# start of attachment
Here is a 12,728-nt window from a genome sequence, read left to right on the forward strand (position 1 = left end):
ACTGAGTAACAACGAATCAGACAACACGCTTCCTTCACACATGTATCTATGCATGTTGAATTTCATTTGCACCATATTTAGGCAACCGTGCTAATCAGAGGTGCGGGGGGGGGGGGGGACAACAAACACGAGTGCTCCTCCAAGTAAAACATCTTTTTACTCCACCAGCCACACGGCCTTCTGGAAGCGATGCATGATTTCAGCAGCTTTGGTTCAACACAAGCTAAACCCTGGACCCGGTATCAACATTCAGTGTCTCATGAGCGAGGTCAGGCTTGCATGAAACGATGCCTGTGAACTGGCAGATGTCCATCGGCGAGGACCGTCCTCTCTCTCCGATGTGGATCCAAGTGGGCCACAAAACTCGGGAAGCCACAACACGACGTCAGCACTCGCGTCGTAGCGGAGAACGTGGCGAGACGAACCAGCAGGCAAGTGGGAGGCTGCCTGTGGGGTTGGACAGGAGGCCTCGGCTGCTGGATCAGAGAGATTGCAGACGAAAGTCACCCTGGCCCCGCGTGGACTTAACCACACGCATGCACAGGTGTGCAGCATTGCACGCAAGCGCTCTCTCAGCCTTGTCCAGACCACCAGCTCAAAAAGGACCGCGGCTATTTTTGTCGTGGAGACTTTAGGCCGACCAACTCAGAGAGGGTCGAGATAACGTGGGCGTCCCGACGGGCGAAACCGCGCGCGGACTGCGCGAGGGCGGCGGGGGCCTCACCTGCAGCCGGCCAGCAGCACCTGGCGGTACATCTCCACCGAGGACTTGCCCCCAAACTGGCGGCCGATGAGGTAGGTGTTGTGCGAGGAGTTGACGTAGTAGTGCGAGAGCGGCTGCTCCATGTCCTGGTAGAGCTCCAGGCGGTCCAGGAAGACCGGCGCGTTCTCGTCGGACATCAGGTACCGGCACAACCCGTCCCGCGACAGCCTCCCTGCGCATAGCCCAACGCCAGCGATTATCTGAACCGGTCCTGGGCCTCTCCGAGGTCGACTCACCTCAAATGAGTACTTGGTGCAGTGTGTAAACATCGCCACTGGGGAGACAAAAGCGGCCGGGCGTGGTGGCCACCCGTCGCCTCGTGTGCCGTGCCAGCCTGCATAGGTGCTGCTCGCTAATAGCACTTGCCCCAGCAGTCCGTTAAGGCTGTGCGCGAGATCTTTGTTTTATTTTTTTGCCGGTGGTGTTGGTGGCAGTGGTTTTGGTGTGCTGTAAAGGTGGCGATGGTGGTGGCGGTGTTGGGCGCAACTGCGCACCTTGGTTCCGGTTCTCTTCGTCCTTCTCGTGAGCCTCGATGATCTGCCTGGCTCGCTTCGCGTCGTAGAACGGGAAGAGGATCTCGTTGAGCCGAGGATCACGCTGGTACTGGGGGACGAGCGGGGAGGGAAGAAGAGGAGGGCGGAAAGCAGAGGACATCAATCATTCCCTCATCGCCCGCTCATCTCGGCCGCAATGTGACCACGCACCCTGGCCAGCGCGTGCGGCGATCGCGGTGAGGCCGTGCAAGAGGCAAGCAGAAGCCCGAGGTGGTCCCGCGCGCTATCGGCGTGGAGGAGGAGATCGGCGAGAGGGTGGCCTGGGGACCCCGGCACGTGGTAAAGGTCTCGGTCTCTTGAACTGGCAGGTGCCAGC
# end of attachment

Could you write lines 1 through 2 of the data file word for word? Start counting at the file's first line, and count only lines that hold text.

Here is a 12,728-nt window from a genome sequence, read left to right on the forward strand (position 1 = left end):
ACTGAGTAACAACGAATCAGACAACACGCTTCCTTCACACATGTATCTATGCATGTTGAATTTCATTTGCACCATATTTAGGCAACCGTGCTAATCAGAGGTGCGGGGGGGGGGGGGGACAACAAACACGAGTGCTCCTCCAAGTAAAACATCTTTTTACTCCACCAGCCACACGGCCTTCTGGAAGCGATGCATGATTTCAGCAGCTTTGGTTCAACACAAGCTAAACCCTGGACCCGGTATCAACATTCAGTGTCTCATGAGCGAGGTCAGGCTTGCATGAAACGATGCCTGTGAACTGGCAGATGTCCATCGGCGAGGACCGTCCTCTCTCTCCGATGTGGATCCAAGTGGGCCACAAAACTCGGGAAGCCACAACACGACGTCAGCACTCGCGTCGTAGCGGAGAACGTGGCGAGACGAACCAGCAGGCAAGTGGGAGGCTGCCTGTGGGGTTGGACAGGAGGCCTCGGCTGCTGGATCAGAGAGATTGCAGACGAAAGTCACCCTGGCCCCGCGTGGACTTAACCACACGCATGCACAGGTGTGCAGCATTGCACGCAAGCGCTCTCTCAGCCTTGTCCAGACCACCAGCTCAAAAAGGACCGCGGCTATTTTTGTCGTGGAGACTTTAGGCCGACCAACTCAGAGAGGGTCGAGATAACGTGGGCGTCCCGACGGGCGAAACCGCGCGCGGACTGCGCGAGGGCGGCGGGGGCCTCACCTGCAGCCGGCCAGCAGCACCTGGCGGTACATCTCCACCGAGGACTTGCCCCCAAACTGGCGGCCGATGAGGTAGGTGTTGTGCGAGGAGTTGACGTAGTAGTGCGAGAGCGGCTGCTCCATGTCCTGGTAGAGCTCCAGGCGGTCCAGGAAGACCGGCGCGTTCTCGTCGGACATCAGGTACCGGCACAACCCGTCCCGCGACAGCCTCCCTGCGCATAGCCCAACGCCAGCGATTATCTGAACCGGTCCTGGGCCTCTCCGAGGTCGACTCACCTCAAATGAGTACTTGGTGCAGTGTGTAAACATCGCCACTGGGGAGACAAAAGCGGCCGGGCGTGGTGGCCACCCGTCGCCTCGTGTGCCGTGCCAGCCTGCATAGGTGCTGCTCGCTAATAGCACTTGCCCCAGCAGTCCGTTAAGGCTGTGCGCGAGATCTTTGTTTTATTTTTTTGCCGGTGGTGTTGGTGGCAGTGGTTTTGGTGTGCTGTAAAGGTGGCGATGGTGGTGGCGGTGTTGGGCGCAACTGCGCACCTTGGTTCCGGTTCTCTTCGTCCTTCTCGTGAGCCTCGATGATCTGCCTGGCTCGCTTCGCGTCGTAGAACGGGAAGAGGATCTCGTTGAGCCGAGGATCACGCTGGTACTGGGGGACGAGCGGGGAGGGAAGAAGAGGAGGGCGGAAAGCAGAGGACATCAATCATTCCCTCATCGCCCGCTCATCTCGGCCGCAATGTGACCACGCACCCTGGCCAGCGCGTGCGGCGATCGCGGTGAGGCCGTGCAAGAGGCAAGCAGAAGCCCGAGGTGGTCCCGCGCGCTATCGGCGTGGAGGAGGAGATCGGCGAGAGGGTGGCCTGGGGACCCCGGCACGTGGTAAAGGTCTCGGTCTCTTGAACTGGCAGGTGCCAGC